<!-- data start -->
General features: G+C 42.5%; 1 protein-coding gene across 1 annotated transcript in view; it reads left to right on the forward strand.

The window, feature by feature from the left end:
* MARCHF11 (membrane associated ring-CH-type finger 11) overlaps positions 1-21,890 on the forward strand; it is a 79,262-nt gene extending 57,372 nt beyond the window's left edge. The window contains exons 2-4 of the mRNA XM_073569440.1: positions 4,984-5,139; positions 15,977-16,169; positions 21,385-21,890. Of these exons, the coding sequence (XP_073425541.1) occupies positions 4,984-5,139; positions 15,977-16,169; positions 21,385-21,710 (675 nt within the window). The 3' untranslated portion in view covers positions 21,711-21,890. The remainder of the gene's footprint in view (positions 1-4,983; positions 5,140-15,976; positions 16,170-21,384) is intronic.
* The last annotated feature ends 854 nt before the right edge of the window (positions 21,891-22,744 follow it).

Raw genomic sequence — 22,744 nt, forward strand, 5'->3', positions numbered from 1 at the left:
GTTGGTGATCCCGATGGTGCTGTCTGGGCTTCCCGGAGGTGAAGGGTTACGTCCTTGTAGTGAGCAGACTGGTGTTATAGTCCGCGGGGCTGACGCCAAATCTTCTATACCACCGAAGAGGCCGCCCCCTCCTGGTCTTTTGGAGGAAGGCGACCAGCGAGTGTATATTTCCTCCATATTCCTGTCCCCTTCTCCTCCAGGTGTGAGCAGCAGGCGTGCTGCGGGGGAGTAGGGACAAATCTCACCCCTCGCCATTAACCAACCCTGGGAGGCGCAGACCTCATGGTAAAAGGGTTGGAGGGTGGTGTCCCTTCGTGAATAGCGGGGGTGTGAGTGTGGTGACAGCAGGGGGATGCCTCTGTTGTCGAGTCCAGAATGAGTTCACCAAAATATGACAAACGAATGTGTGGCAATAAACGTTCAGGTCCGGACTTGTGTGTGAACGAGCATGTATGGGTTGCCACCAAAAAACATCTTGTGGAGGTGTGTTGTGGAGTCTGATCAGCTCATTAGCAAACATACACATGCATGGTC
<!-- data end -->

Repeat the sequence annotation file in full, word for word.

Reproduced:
General features: G+C 42.5%; 1 protein-coding gene across 1 annotated transcript in view; it reads left to right on the forward strand.

The window, feature by feature from the left end:
* MARCHF11 (membrane associated ring-CH-type finger 11) overlaps positions 1-21,890 on the forward strand; it is a 79,262-nt gene extending 57,372 nt beyond the window's left edge. The window contains exons 2-4 of the mRNA XM_073569440.1: positions 4,984-5,139; positions 15,977-16,169; positions 21,385-21,890. Of these exons, the coding sequence (XP_073425541.1) occupies positions 4,984-5,139; positions 15,977-16,169; positions 21,385-21,710 (675 nt within the window). The 3' untranslated portion in view covers positions 21,711-21,890. The remainder of the gene's footprint in view (positions 1-4,983; positions 5,140-15,976; positions 16,170-21,384) is intronic.
* The last annotated feature ends 854 nt before the right edge of the window (positions 21,891-22,744 follow it).

Raw genomic sequence — 22,744 nt, forward strand, 5'->3', positions numbered from 1 at the left:
GTTGGTGATCCCGATGGTGCTGTCTGGGCTTCCCGGAGGTGAAGGGTTACGTCCTTGTAGTGAGCAGACTGGTGTTATAGTCCGCGGGGCTGACGCCAAATCTTCTATACCACCGAAGAGGCCGCCCCCTCCTGGTCTTTTGGAGGAAGGCGACCAGCGAGTGTATATTTCCTCCATATTCCTGTCCCCTTCTCCTCCAGGTGTGAGCAGCAGGCGTGCTGCGGGGGAGTAGGGACAAATCTCACCCCTCGCCATTAACCAACCCTGGGAGGCGCAGACCTCATGGTAAAAGGGTTGGAGGGTGGTGTCCCTTCGTGAATAGCGGGGGTGTGAGTGTGGTGACAGCAGGGGGATGCCTCTGTTGTCGAGTCCAGAATGAGTTCACCAAAATATGACAAACGAATGTGTGGCAATAAACGTTCAGGTCCGGACTTGTGTGTGAACGAGCATGTATGGGTTGCCACCAAAAAACATCTTGTGGAGGTGTGTTGTGGAGTCTGATCAGCTCATTAGCAAACATACACATGCATGGTC